Sithole, originally from Masvingo in Zimbabwe, came to South Africa in 2002. He lived in one of the buildings in Joburg at first relying on buying and selling goods in the City Center to make a living. In 2014 he found himself on the streets, unable to cope. Every morning he wakes up to look for scrap and recycling material to raise money for food. During the day he pauses to inject himself with insulin as he suffers from sugar diabetes.

“Sometimes it’s even difficult to get something to eat, going hungry is not good for me because I am diabetic,” says Mesina. In 2014 he used to go to the Central Methodist Church to get food and a place to sleep, but says the place has now been closed.
He says hustling for recycling material in Joburg is difficult because there are people who claim ownership of the dustbins and can even stab them. Here people claim to own dustbins on a finders-keepers basis. The best thing he can do is to stay away from someone else’s territory to avoid getting seriously hurt.

“A friend of mine almost died in 2020 for taking food from someone else’s dustbin, now we stay away from dustbins and scrounge on the streets lest someone claims it as theirs.”

Mesina says he values a sofa that he got from people living in a flat nearby; he guards it with his life.

“At night I just lie on the sofa looking at the sky, I do not sleep for long. In the middle of the night I lie awake thinking about my children who are in Zimbabwe.” His wish is to raise enough money to go home to his children.

When Mesina mentioned his children, I immediately thought of my own back home. Looking forward to seeing them in the evening after work keeps me strong throughout the day. What of him not seeing his children for years, that must surely be painful. I imagined myself in the same situation. To think that I had a warm bed to go back home to and that I would eat a nice warm meal before going to bed, yet this man had nothing. It broke my heart. Would I cope if I were to find myself in the same situation? I questioned myself but dreaded the answer. I would probably fail to cope, came the answer.

The City of Johannesburg acknowledged a noted increase of homelessness in the City due to the COVID-19 pandemic. Nthatisi Modingoane, Spokesperson for the City of Johannesburg, says while there is no specific scientific data on the number of people living and working on the streets due to their mobile nature, a data estimate had been made available through the work of the Displaced Persons Unit. He mentioned several initiatives that are available for those living and working on the streets of Johannesburg who are willing to be assisted. For example, the City offers Development Programmes such as Outreach and Community Awareness Programme, Family Reunification Programme, Drug rehabilitation preparatory and placement in out and in-patient treatment centers, Empowerment /Skills Development Programme, Shelter Management and Placement Programme, and Psycho-social support programme and Intersectoral collaborations. There are also organizations such as Zimbabwe Isolated Women in South Africa (ZIWISA), which partners with other organizations to feed about 200 homeless people in the Johannesburg City Centre on a monthly basis. The organizations also noted an increase in homelessness in the City over the years due to evictions, job losses and heightened poverty due to the pandemic and the high cost of living.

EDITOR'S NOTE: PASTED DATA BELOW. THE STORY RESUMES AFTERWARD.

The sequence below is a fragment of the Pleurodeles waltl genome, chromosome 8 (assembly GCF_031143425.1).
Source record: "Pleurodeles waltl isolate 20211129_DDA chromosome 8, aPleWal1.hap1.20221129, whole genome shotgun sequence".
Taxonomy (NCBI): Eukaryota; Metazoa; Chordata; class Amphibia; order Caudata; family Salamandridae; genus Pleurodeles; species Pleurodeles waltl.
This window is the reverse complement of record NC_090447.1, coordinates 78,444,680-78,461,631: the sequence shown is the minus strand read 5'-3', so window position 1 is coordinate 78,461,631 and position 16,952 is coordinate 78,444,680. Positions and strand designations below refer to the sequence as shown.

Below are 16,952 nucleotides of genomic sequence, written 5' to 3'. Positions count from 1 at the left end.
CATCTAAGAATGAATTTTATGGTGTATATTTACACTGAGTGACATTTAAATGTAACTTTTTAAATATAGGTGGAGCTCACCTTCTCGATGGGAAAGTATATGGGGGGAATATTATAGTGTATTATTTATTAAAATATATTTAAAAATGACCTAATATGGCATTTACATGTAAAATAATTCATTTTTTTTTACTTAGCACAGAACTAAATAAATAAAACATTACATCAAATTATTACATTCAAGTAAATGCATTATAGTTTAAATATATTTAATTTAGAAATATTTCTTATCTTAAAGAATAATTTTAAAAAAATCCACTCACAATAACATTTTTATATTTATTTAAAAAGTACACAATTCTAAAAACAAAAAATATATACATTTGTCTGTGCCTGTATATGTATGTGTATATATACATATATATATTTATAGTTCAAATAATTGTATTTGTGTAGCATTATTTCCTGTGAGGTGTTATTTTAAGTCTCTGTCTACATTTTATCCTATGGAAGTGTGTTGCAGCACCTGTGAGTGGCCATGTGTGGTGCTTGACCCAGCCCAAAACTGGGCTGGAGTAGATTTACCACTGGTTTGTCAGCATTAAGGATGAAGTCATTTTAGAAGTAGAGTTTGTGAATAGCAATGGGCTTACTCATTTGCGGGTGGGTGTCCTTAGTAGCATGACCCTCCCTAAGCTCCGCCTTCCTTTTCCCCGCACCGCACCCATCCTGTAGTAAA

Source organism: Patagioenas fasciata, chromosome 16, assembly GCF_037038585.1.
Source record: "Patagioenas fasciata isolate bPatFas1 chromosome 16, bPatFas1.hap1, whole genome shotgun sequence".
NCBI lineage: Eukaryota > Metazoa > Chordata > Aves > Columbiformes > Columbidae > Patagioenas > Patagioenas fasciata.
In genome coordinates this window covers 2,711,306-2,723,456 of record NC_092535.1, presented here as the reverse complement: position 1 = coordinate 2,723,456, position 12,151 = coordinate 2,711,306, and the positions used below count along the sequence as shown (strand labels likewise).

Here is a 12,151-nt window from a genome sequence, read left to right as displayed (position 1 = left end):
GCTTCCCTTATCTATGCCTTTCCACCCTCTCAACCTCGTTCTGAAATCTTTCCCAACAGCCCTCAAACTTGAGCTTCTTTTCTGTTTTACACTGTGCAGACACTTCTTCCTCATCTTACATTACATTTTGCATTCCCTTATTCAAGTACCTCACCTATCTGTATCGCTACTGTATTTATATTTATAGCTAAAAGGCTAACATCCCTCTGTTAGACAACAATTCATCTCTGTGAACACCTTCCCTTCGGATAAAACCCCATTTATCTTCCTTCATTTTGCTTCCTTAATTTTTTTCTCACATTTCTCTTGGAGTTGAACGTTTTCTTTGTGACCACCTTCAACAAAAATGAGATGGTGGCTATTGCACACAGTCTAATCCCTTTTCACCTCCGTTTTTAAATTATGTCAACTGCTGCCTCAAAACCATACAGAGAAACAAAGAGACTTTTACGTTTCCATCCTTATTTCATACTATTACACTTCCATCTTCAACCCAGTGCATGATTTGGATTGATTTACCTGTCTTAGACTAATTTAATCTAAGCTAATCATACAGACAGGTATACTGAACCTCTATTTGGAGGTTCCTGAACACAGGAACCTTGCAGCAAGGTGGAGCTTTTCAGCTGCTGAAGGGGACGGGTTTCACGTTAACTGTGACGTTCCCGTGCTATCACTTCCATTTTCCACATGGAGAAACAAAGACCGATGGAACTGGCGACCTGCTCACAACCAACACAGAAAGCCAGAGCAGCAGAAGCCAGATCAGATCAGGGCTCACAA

After leaving Mesina and Williams, I reflected back on Brakpan. I thought of the Viljoens and Vanderwlats. Their plight was no better. I realized then that homelessness has become a new pandemic. At that very moment I understood just how difficult life was for homeless people living on the streets in different parts of Johannesburg. One thing for sure, from that day I learnt to value even the smallest of things because there are people out there who have nothing but are living life the best they can.


25 November, 2022